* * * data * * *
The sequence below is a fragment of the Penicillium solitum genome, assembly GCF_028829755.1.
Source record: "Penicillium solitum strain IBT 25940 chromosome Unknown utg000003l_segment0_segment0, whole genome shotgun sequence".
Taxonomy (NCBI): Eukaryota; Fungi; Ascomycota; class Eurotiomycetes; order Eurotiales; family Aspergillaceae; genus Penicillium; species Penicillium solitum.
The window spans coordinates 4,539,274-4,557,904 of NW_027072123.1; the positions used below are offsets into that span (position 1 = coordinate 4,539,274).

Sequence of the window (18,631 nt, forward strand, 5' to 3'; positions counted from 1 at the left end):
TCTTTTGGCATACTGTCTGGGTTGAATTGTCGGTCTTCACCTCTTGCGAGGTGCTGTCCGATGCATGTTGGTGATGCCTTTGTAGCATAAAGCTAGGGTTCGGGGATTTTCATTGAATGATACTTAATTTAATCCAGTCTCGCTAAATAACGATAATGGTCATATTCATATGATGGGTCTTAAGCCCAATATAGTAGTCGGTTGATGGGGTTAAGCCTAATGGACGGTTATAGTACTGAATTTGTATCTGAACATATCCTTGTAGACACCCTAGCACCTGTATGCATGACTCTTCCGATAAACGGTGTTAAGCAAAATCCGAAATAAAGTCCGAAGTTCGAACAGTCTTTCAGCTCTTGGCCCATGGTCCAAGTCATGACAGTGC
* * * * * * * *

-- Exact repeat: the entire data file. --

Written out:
The sequence below is a fragment of the Penicillium solitum genome, assembly GCF_028829755.1.
Source record: "Penicillium solitum strain IBT 25940 chromosome Unknown utg000003l_segment0_segment0, whole genome shotgun sequence".
Taxonomy (NCBI): Eukaryota; Fungi; Ascomycota; class Eurotiomycetes; order Eurotiales; family Aspergillaceae; genus Penicillium; species Penicillium solitum.
The window spans coordinates 4,539,274-4,557,904 of NW_027072123.1; the positions used below are offsets into that span (position 1 = coordinate 4,539,274).

Sequence of the window (18,631 nt, forward strand, 5' to 3'; positions counted from 1 at the left end):
TCTTTTGGCATACTGTCTGGGTTGAATTGTCGGTCTTCACCTCTTGCGAGGTGCTGTCCGATGCATGTTGGTGATGCCTTTGTAGCATAAAGCTAGGGTTCGGGGATTTTCATTGAATGATACTTAATTTAATCCAGTCTCGCTAAATAACGATAATGGTCATATTCATATGATGGGTCTTAAGCCCAATATAGTAGTCGGTTGATGGGGTTAAGCCTAATGGACGGTTATAGTACTGAATTTGTATCTGAACATATCCTTGTAGACACCCTAGCACCTGTATGCATGACTCTTCCGATAAACGGTGTTAAGCAAAATCCGAAATAAAGTCCGAAGTTCGAACAGTCTTTCAGCTCTTGGCCCATGGTCCAAGTCATGACAGTGC